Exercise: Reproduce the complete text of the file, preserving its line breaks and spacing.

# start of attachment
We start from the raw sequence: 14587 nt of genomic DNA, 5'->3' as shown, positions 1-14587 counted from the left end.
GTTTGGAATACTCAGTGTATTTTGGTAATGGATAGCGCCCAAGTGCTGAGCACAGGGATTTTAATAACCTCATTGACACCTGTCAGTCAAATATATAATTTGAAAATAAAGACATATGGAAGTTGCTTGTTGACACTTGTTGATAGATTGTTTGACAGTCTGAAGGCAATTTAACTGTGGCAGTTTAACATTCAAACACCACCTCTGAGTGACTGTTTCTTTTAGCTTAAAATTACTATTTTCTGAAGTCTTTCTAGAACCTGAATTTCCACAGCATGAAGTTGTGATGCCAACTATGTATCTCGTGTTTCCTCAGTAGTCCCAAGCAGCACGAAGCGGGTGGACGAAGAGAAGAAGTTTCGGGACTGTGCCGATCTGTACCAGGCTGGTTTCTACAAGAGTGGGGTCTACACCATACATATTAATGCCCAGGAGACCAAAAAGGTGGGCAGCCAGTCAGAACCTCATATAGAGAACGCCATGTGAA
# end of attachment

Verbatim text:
We start from the raw sequence: 14587 nt of genomic DNA, 5'->3' as shown, positions 1-14587 counted from the left end.
GTTTGGAATACTCAGTGTATTTTGGTAATGGATAGCGCCCAAGTGCTGAGCACAGGGATTTTAATAACCTCATTGACACCTGTCAGTCAAATATATAATTTGAAAATAAAGACATATGGAAGTTGCTTGTTGACACTTGTTGATAGATTGTTTGACAGTCTGAAGGCAATTTAACTGTGGCAGTTTAACATTCAAACACCACCTCTGAGTGACTGTTTCTTTTAGCTTAAAATTACTATTTTCTGAAGTCTTTCTAGAACCTGAATTTCCACAGCATGAAGTTGTGATGCCAACTATGTATCTCGTGTTTCCTCAGTAGTCCCAAGCAGCACGAAGCGGGTGGACGAAGAGAAGAAGTTTCGGGACTGTGCCGATCTGTACCAGGCTGGTTTCTACAAGAGTGGGGTCTACACCATACATATTAATGCCCAGGAGACCAAAAAGGTGGGCAGCCAGTCAGAACCTCATATAGAGAACGCCATGTGAA